U.S.S. Magnolia, Acting Lieutenant William S. Cheesman, captured three boats at sea several hundred miles east of Florida with small cargo of cotton and turpentine. The intrepid Southern boatsmen had been at sea for some 40 days attempting to reach Nassau. The attempt to run the blockade in small boats, powered by sail and oars, was an extreme measure even for the South's struggling economy.

6 Illustrating the great paucity of Confederate naval power and the strategic importance of C.S.S. Albemarle to the defense of North Carolina, Brigadier General Lawrence S. Baker, CSA, wrote to Commander Maffltt, captain of the ironclad, cautioning him against risking his vessel: "I beg leave to remind you of the importance to the Confederacy of the country opened to us by the taking of Plymouth, to suggest that its recapture now engages the serious attention of the U.S. Government, and that the loss of the gunboat which you command would be irreparable and productive of ruin to the interests of the government, particularly in this State and district, and indeed would be a heavy blow to the whole country. . . . I have no doubt that in event of an attack by you the most desperate efforts will be made to destroy your boat, and thus open the approach to Plymouth and Washington [North Carolina]." While criticism was leveled at the Confederate Navy Department for not bringing Albemarle into action, her presence at Plymouth constituted a powerful threat to Union control of the North Carolina sounds, demanded a vigilant patrol by many Northern ships, and prevented recapture of the area by Union troops. Few ships better illustrate the important relationship between a nation's land and sea-based power.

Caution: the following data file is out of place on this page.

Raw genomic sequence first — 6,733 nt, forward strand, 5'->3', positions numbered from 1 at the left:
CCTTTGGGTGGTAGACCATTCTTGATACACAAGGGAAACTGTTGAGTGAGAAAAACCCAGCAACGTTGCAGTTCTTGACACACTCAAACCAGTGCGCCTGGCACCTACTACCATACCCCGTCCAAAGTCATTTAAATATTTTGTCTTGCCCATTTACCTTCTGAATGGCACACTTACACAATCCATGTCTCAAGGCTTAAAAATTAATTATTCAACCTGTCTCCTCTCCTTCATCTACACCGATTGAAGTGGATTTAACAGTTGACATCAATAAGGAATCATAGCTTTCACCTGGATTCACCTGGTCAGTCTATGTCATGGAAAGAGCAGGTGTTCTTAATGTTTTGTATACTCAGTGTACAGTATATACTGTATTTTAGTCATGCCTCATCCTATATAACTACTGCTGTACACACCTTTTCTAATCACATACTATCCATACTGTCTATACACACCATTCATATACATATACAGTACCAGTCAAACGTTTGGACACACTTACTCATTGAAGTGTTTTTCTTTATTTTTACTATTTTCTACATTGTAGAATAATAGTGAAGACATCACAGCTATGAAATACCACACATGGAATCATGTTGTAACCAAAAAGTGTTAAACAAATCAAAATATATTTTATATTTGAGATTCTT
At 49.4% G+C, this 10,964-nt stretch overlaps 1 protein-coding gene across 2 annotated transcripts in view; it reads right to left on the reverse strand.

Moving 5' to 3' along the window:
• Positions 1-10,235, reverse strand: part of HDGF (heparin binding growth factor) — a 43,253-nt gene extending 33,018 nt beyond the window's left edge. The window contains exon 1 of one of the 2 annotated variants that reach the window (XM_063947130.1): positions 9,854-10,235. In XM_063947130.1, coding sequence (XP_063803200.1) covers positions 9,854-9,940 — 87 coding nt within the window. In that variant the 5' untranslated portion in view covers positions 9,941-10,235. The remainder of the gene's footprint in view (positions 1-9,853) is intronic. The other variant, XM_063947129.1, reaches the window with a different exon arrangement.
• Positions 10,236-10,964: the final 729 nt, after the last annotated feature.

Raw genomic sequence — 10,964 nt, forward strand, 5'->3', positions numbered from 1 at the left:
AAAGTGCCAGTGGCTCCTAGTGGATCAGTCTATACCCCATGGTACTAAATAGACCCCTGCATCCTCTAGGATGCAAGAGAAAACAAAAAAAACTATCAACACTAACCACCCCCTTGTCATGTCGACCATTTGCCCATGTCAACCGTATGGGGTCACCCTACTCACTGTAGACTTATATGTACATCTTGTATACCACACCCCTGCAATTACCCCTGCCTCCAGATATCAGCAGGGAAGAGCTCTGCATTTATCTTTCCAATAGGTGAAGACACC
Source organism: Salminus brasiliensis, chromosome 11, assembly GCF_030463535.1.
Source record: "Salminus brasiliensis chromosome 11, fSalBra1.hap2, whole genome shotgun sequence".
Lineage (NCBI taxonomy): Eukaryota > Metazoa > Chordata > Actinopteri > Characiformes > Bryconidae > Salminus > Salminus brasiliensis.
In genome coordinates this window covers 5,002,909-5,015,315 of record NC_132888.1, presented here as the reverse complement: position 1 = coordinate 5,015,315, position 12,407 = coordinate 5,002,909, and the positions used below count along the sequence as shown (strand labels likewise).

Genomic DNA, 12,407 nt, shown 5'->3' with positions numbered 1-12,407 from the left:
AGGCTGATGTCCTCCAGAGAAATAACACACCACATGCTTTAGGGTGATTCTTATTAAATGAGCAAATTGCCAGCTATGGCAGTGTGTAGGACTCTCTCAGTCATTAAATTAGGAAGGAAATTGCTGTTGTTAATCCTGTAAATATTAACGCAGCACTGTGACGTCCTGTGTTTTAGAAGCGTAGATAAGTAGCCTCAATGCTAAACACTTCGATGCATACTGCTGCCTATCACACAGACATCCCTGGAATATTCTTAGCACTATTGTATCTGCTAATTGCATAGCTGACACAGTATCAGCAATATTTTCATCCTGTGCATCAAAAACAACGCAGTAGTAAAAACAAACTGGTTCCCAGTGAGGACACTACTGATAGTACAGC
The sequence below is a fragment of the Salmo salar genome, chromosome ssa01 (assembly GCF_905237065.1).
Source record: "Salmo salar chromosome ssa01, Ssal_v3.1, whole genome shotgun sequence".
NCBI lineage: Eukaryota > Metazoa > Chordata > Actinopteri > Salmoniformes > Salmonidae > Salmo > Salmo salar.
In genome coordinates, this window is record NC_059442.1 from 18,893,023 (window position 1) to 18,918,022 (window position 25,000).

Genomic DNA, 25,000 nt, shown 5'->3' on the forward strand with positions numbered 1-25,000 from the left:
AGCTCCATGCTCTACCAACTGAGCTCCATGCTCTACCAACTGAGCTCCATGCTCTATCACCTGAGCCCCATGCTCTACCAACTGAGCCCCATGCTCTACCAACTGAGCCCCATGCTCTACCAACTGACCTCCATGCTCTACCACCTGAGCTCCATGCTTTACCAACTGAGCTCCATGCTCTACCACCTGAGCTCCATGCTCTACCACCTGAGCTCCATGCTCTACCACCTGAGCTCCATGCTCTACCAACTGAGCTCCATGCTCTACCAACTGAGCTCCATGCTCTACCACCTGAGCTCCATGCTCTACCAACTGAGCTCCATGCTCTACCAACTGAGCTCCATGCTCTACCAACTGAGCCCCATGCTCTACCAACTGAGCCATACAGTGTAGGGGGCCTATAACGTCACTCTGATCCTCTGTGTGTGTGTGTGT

Captain Cicero Price, U.S.S. Jamestown, wrote Secretary Welles from Yokohama, Japan, regarding the celebration of Independence Day in that far-off port: "The Fourth was very handsomely celebrated here, all the foreign ships of war participating by dressing their ships, as well as salut-ing. It was very marked on the part of the British." With the tide of war ashore as well as afloat having swung irrevocably in favor of the Union, British intervention on behalf of the South could no longer be considered a possibility.

7-12 Small schooners U.S.S. Ariel, Acting Master Russell, Sea Bird, Acting Ensign Ezra L. Robbins, and Stonewall, Acting Master Henry B. Carter, and 29-ton sloop Rosalie, Acting Master Coffin, transported Union troops on a raid on Brookville, Florida. After disembarking the soldiers, Ariel and Sea Bird proceeded to Bayport, Florida; where a landing party captured a quantity of cotton and burned the customs house. The Union troops joined the two schooners at Bayport on 11 July, and the force returned to Anclote Keys the next day.

8 U.S.S. Fort Jackson, Captain Sands, captured blockade running British steamer Boston at sea off the South Carolina coast with cargo of copperas, salt, and soap.

U.S.S. Kanawha, Lieutenant Commander Bushrod B. Taylor, forced blockade running steamer Matagorda aground near Galveston. Kanawha, joined by U.S.S. Penguin and Aroostook, opened fire and destroyed the steamer, which carried cargo including cotton.

C.S.S. Florida, Lieutenant Morris, captured whaling bark Golconda at sea southwest of Bermuda with 1,800 barrels of whale oil. "After taking what supplies of oil we required," Morris reported, "I burned her."